Port of Banjarmasin
Review and History

The Port of Banjarmasin is the capital of South Kalimantan province in Indonesia. The Port of Banjarmasin is located between the rivers Martapura and Barito on the delta island of Tapas on Borneo’s south coast. Called the “River City,” rivers and streams in the Port Banjarmasin are used as roads, and houses are raised on piles or rafts.

The Port of Banjarmasin has a good natural deep-water harbor called Trisakti, and it exports the country’s rich natural resources. The port also serves ferries to and from Java and passenger ships. In addition to the port, Banjarmasin is also served by an airport about 25 kilometers from town. In 2005, over 589 thousand people lived in the Port of Banjarmasin.

Port History

The ancient kingdom of Nan Serunai was located in South Kalimantan. The Tanjungpuri Buddhist kingdom replaced the Nan Serunai. The Malay people loved the South Kalimantan area, and the name of the Port of Banjarmasin derives from the local dialect “Bandar Masih,” meaning the Port of the Malay.

By the 14th Century, the Port of Banjarmasin was part of the Negara Dipa and then the Negara Daha Hindu kingdoms. During a civil war in the 15th Century, the Negara Daha’s rightful heir, Pangeran Samudera, was forced to flee his home. He arrived to a warm welcome and support for his struggle from the people of Bandar Masih. When his opponents surrendered, Pangeran Samudera made Port of Banjarmasin his home and converted to Islam, as did his subjects. The day of his victory has since been celebrated as the Port of Banjarmasin’s birthday.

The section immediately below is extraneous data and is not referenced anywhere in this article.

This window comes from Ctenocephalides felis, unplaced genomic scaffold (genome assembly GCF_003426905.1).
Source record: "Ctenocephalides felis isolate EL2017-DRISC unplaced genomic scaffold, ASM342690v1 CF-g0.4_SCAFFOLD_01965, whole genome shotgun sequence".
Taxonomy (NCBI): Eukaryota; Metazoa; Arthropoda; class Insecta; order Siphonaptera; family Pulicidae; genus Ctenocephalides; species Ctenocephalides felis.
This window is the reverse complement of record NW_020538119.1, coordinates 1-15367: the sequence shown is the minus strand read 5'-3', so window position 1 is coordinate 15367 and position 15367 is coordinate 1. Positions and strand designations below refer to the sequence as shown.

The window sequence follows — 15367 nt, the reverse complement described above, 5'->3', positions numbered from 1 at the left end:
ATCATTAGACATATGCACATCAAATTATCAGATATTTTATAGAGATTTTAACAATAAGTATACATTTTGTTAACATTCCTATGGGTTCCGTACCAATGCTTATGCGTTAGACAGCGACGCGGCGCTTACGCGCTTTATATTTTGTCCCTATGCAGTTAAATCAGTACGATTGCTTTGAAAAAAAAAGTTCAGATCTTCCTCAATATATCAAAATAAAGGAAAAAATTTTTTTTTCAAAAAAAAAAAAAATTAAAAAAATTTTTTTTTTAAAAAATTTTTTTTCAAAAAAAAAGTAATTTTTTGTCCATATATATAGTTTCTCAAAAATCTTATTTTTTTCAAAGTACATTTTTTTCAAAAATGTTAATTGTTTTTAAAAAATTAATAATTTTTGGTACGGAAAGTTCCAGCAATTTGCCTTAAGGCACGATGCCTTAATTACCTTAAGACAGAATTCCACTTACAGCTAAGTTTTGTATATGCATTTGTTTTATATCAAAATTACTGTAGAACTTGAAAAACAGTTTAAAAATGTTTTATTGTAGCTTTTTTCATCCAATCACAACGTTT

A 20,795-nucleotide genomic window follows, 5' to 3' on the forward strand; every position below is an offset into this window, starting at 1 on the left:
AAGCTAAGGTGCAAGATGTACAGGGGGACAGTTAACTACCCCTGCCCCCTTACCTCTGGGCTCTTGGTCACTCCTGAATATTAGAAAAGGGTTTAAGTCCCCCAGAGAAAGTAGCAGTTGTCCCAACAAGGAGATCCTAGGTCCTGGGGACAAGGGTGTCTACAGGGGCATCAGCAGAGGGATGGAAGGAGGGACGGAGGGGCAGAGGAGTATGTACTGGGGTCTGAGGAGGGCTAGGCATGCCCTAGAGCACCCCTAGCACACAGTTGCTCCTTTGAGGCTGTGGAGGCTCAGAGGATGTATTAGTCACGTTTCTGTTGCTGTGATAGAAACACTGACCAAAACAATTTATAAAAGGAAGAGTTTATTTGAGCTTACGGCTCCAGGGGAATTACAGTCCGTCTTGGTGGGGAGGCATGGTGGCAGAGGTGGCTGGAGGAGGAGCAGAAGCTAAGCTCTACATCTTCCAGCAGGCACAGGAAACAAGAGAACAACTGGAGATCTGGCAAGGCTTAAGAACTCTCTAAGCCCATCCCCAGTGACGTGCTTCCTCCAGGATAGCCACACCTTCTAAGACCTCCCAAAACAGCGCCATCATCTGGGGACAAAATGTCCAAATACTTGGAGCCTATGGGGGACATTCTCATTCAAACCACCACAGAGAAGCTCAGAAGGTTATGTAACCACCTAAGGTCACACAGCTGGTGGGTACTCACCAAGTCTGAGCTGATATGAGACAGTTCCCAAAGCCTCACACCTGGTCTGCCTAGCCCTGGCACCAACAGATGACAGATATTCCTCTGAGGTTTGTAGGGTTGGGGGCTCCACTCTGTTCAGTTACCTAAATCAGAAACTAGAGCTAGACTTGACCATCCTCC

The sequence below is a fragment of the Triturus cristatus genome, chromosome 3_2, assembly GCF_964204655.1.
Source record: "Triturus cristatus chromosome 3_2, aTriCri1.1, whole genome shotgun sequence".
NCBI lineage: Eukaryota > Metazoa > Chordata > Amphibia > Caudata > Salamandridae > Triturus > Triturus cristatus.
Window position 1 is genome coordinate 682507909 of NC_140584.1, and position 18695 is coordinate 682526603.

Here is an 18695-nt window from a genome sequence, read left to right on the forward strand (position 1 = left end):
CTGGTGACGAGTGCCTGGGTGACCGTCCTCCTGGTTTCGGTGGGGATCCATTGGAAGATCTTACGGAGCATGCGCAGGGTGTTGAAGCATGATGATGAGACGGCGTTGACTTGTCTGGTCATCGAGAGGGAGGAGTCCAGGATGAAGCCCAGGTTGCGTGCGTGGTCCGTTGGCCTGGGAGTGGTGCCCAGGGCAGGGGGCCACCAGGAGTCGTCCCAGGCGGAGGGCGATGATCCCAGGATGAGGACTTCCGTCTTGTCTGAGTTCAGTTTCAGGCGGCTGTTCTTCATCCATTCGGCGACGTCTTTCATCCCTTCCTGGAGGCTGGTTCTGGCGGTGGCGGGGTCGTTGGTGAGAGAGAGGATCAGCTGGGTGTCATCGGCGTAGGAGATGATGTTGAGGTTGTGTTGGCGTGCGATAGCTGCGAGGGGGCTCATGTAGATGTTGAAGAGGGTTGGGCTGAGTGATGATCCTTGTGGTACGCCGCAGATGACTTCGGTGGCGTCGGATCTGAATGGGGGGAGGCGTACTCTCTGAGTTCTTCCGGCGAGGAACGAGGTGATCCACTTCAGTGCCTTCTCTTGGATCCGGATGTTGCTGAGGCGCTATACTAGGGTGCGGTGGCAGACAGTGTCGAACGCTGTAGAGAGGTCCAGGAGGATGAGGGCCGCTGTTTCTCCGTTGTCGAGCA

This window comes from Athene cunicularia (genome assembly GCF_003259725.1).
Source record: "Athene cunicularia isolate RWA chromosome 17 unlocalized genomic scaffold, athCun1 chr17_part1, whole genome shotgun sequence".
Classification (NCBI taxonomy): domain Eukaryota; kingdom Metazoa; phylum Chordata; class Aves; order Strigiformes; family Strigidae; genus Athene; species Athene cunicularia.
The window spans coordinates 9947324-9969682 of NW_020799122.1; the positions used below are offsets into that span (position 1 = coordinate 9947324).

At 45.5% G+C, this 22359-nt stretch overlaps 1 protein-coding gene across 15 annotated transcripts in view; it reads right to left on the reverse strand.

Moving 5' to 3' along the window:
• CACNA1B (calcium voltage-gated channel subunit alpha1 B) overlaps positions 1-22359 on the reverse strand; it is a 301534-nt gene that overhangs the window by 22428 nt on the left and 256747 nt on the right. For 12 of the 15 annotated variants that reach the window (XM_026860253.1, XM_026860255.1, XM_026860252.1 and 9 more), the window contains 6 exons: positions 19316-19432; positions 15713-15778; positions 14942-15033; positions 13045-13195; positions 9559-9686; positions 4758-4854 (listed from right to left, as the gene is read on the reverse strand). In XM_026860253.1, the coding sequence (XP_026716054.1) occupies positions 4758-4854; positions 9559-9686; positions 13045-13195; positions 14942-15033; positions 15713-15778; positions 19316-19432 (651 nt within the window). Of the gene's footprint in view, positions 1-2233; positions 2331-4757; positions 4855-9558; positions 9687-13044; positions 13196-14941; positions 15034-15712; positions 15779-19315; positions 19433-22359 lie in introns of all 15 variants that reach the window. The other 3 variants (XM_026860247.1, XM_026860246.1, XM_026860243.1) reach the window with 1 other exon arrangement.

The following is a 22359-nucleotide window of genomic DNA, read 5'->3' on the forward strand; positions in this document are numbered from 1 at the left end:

Over time, the name slowly changed to Banjarmasin, describing the salty-tasting water of the dry season in the Banjarese language. Pangeran Samudera’s kingdom flourished, growing to cover almost all of today’s Indonesian Kalimantan.

The Dutch first opened trade in the Port of Banjarmasin in 1606. The Banjar War of the 17th Century pitted the Islamic kingdom against European imperialist countries. Great Britain controlled the city for a few brief times during the 18th Century, but in 1787, the Port of Banjarmasin surrendered to and became a protectorate of the Dutch after they destroyed the palace and captured Banjarmasin’s last princess.

The Hikayat Banjar, also called the “History of Lambung Mangkurat” is the history of Banjarmasin. The document tells the story of the kings of Banjar and Kota Waringin, two southern Borneo kingdoms.

During the colonial era, the Port of Banjarmasin continued as Dutch Borneo’s capital. Although the locals signed treaties with the Dutch East India Company, they continued to resist Dutch rule throughout the 19th Century.

After the Indonesian government was formed, the Port of Banjarmasin became the capital of Kalimantan province and remained so until the province was divided. Today, it is the capital of South Kalimantan.

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